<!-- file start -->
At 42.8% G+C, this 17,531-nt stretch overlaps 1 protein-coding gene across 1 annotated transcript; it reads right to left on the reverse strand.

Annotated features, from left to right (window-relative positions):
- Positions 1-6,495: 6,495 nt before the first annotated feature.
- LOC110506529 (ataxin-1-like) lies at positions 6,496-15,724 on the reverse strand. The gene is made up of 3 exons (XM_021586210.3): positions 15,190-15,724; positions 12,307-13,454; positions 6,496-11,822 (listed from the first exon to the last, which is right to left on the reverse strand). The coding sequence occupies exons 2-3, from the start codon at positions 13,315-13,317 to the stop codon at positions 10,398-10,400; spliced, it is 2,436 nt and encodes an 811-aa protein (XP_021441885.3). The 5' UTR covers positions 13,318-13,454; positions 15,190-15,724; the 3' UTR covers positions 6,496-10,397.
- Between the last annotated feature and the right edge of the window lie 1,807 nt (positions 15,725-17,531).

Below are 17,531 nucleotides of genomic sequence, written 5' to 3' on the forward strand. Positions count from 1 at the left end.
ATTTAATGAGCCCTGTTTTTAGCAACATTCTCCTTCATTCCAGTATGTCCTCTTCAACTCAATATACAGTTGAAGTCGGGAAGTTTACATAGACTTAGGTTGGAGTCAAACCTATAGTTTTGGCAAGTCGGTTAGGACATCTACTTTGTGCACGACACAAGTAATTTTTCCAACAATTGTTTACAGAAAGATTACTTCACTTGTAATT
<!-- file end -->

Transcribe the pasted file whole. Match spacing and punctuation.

At 42.8% G+C, this 17,531-nt stretch overlaps 1 protein-coding gene across 1 annotated transcript; it reads right to left on the reverse strand.

Annotated features, from left to right (window-relative positions):
- Positions 1-6,495: 6,495 nt before the first annotated feature.
- LOC110506529 (ataxin-1-like) lies at positions 6,496-15,724 on the reverse strand. The gene is made up of 3 exons (XM_021586210.3): positions 15,190-15,724; positions 12,307-13,454; positions 6,496-11,822 (listed from the first exon to the last, which is right to left on the reverse strand). The coding sequence occupies exons 2-3, from the start codon at positions 13,315-13,317 to the stop codon at positions 10,398-10,400; spliced, it is 2,436 nt and encodes an 811-aa protein (XP_021441885.3). The 5' UTR covers positions 13,318-13,454; positions 15,190-15,724; the 3' UTR covers positions 6,496-10,397.
- Between the last annotated feature and the right edge of the window lie 1,807 nt (positions 15,725-17,531).

Below are 17,531 nucleotides of genomic sequence, written 5' to 3' on the forward strand. Positions count from 1 at the left end.
ATTTAATGAGCCCTGTTTTTAGCAACATTCTCCTTCATTCCAGTATGTCCTCTTCAACTCAATATACAGTTGAAGTCGGGAAGTTTACATAGACTTAGGTTGGAGTCAAACCTATAGTTTTGGCAAGTCGGTTAGGACATCTACTTTGTGCACGACACAAGTAATTTTTCCAACAATTGTTTACAGAAAGATTACTTCACTTGTAATT